How nice would this be? Unfortunately it takes much more to correct the swirls and scratches than a layer of wax. Sometimes a wax or glaze can temporarily hide small imperfections but is does not correct the problem. Paint correction is one of the things that you need to have done professionally. To completely or mostly eliminate swirls and minor scratches can be a 3 to 4 step process. With deeper scratches and scuff marks, this process can start with wet sanding. Wet sanding requires a proper sand pad with very small grit made for working on automotive paint. It also requires keeping the surface lubricated to avoid being too aggressive and causing irreparable damage. I would recommend the same surface gloss that I mentioned previously with using the clay bar. Having a well lit shop or garage with LED lights will help the imperfections be more visible than they would be outside or in bad lighting. Depending on the severity of the scuffs we can determine the correct pad and the appropriate amount of pressure to apply or not to certain areas. This is why when it comes to doing this, you would want to make sure you know what you’re doing or who does. Wet sanding does not always need to be done and rarely needs to be done to the whole car. The most common areas for wet sanding will be the hood, roof, and trunk area.
When wet sanding is complete, you will notice a lighter complexion to your paint but an extremely smooth surface that you’ll be able to feel the difference in before you wet sanded. Next step is to bring back the glossy, mirror-like shine. Many of the swirls and minor scratches will be eliminated but this may still only be the first step of 4. Your vehicle is now ready for buffing, polishing and waxing. Yes, they are all separate and require different products with less and less grit as you go. Finally finishing with a wax or sealant to protect your newly buffed and polished paint/clear coat. Again I reiterate please have this done professionally! This is something you don’t want to get into and figure out the hard way that you’re in over your head.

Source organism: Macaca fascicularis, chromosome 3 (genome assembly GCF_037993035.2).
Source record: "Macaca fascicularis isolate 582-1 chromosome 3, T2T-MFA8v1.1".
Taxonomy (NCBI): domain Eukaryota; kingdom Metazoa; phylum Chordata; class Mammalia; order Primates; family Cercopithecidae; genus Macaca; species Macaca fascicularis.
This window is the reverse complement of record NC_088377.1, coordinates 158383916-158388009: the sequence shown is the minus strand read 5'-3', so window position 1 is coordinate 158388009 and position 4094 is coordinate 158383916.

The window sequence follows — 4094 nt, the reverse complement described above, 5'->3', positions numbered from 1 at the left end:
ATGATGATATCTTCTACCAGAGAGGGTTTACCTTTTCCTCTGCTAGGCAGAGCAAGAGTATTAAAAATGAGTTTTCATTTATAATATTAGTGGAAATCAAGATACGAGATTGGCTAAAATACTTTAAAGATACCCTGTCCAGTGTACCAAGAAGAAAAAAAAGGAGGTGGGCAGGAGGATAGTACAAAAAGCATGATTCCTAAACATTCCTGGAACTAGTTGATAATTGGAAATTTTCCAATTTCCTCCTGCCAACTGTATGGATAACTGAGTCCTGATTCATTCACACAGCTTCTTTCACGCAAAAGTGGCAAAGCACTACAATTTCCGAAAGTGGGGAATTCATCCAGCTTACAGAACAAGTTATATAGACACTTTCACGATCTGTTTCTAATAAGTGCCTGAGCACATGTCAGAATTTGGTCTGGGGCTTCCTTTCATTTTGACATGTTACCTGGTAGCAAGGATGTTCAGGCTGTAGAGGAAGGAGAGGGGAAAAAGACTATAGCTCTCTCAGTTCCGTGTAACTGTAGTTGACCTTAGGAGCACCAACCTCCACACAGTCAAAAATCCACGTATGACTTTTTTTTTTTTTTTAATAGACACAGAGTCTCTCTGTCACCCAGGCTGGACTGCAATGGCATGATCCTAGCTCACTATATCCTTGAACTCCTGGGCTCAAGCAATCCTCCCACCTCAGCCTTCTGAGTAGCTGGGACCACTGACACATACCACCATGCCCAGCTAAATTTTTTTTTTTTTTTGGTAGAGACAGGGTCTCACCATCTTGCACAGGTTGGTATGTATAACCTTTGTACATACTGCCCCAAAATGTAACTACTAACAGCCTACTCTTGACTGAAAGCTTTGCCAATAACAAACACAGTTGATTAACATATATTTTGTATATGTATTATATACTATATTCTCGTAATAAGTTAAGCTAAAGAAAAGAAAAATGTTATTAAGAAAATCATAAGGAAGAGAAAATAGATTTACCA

Quick tip: The best way to keep your car scratch and swirl mark free is to not get them in the first place. Make sure you use the correct techniques and procedures when caring for you car, especially washing.
Myth #5 Electric Machines Are Damaging To Your Vehicle’s Paint
This myth is could potentially be true… or partly true. In the wrong hands someone could probably do more damage than good with a rotary buffer or DA polisher but with the right machine and proper training someone can correct a lot of damage that has been done to the clear coat. Car paint is made to survive some pretty harsh conditions: rain, windstorms, sun, and other elements but those things among others will slowly and continually “beat up” the clear coat. To correct the paint imperfections when possible you need a machine. I prefer an oscillating or DA polisher machine. Although it’s an easy machine to learn (for most detailers), experience, skill and technique still play a vital role in being able to successfully eliminate swirls and scratches.
Quick tip: A professional detailer will be able to help determine what type of correction (if any) your vehicle needs according to what results you are looking for. At Onsite Detail you can text or email photos in and get recommendations on what course of action should be taken.
There are many myths, rumors and misconceptions that go around about detailing, many of which are/were marketing gone wrong or old techniques people did before they knew better. If there are any questions or concerns feel free to contact us and we can do our best to help you out and get your questions answered.
by Andy Stallings, Operations Manager, Onsite Detail